Though it’s a slight improvement on its predecessors, the fightin’ robot franchise still feels stale & tired.
The blockbuster landscape shifted with Michael Bay‘s 2007 Transformers movie. It fit his directing style, with his love of explosions and male gazing, but what it amounted to was a guy playing with big, expensive cinematic toys. There was knowledge gained from those five previous installments when the 2018 spin-off Bumblebee had more personality and excitement than any of its predecessors.
This is why Transformers: Rise of the Beasts– somehow the seventh entry in the Transformers franchise – had more promise than previous sequels, even if Bay’s presence lingers long after he’s vacated the director’s chair. Sadly, the result is another soulless exercise, bogged down by its mechanical plotting, and hideous CGI imagery. Rise of the Beasts may be one of the better Transformers movies and still, this Beast gives us nothing to chew on.
It’s 1994 in New York City and six years after the events in Bumblebee. Noah (Anthony Ramos) is a proud New Yorker, ex-military, out of a job, and trying to provide for his mother and younger brother, who’s battling sickle-cell anemia. His desperation leads to an attempt at stealing a fancy car. As luck would have it, the vehicle he chose is a Transformer named Mirage (voiced by Pete Davidson), which places Noah in the middle of the conflict between Autobots and a planet destroyer called the Unicron (voiced by Colman Domingo).
With Optimus Prime (voiced, as always, by Peter Cullen) and Bumblebee back, the main revelation is a new robot species of Transformers called the Maximals. They are giant metal animals and include a gorilla named Optimus Primal (voiced by Ron Perlman), a rhino named Rhinox, and a killer eagle named Airazor (voiced by Michelle Yeoh). All of them provide new toys to market for kids, but don’t have enough screen time to make a true impact. The other human on board is Dominique Fishback as Elena, a museum curator who finds an artifact that awakens Unicron’s henchman Scourge (voiced by Peter Dinklage), and allows him to locate the bots on Earth. The goal quickly becomes to save Earth, get the Autobots back to their home of Cybertron, and do it all before everything is destroyed.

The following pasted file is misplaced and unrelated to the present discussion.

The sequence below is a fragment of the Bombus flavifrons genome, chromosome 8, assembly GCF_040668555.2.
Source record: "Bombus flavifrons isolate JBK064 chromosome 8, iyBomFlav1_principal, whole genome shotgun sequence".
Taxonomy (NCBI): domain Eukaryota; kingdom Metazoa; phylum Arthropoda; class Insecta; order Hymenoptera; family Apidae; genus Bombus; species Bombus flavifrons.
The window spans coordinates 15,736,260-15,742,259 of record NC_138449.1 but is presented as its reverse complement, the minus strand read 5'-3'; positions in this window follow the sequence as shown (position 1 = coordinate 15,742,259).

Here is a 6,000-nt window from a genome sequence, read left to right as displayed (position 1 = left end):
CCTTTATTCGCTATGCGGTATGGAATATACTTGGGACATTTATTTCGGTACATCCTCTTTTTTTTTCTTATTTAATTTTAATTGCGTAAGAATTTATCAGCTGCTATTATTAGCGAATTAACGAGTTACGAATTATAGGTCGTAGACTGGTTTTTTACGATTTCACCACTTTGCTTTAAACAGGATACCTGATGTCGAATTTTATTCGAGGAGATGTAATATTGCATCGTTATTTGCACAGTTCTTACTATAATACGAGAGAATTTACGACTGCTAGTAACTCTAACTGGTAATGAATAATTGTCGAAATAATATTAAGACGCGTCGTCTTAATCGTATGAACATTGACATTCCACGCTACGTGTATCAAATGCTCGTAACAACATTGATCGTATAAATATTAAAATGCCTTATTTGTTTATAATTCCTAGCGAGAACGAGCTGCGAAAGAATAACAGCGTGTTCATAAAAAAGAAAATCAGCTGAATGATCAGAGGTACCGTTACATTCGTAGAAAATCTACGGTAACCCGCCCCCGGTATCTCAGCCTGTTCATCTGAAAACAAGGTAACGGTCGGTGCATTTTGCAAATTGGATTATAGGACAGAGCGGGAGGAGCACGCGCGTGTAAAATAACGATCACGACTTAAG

For the first 30 minutes Rise of the Beasts has a successful approach: spend time with the humans and the robots will come later. An early car chase and bot battles set a tone, but we still have an hour-thirty-seven to go. And then the robot-destruction starts, and everything begins to crumble. Creed II director Steven Caple Jr. is at the helm, trying his best to expand beyond standard Transformers narratives, but this boils down to a series of MacGuffins. The screenplay from Joby Harold, Darnell Metayer, and Josh Peters sends the humans to find keys and codes, while the space robots stand by and watch. How convenient. And as Noah and Elena inch toward the key they covet, they are thwarted, only to discover that there’s actually another piece out there to track.
Nothing is ever really in danger, and death is merely a fleeting plot device. The stakes are consistently low. Metal clangs, some things blow up, and you’ve seen it all before. The very destruction of Earth elicits the same amount of worry as spilled milk on a hardwood floor. That is why Rise of the Beasts feels insignificant. There’s never a doubt that it’s all going to be okay.
Even with these negatives, as far as Transformers movies go, Rise of the Beasts is one of the better installments. There are some genuine set-pieces, and the visual effects often justify the mountains of destruction. But like an automobile with no engine, what is missing is the soul, a sense of groundedness to elevate it beyond just robots smashing into things. I never cared when a robot “died” because a big electric charge can resurrect them. Finding one large enough to do so is seemingly easier than one would anticipate. No matter how elaborate the CGI, it ultimately looks like Ramos and Co. standing against pathetically drawn green screen universes.
There is also no one person to blame for Transformers: Rise of the Beasts‘ shortcomings. It’s a movie geared toward kids, teenagers, and true Transformers fanatics. I am neither of those things, but my 5 year old loved it. Ramos and Fishback are both having fun, never phoning it in. The voice work delivered, especially from Davidson, is more of the standard series of Autobot-themed quips and puns. That is just what these movies are, which is fine, but they also quickly become tedious and boring. They can’t help it. That’s just the nature of the Beasts.
Transformers: Rise of the Beasts opens in theaters June 9th.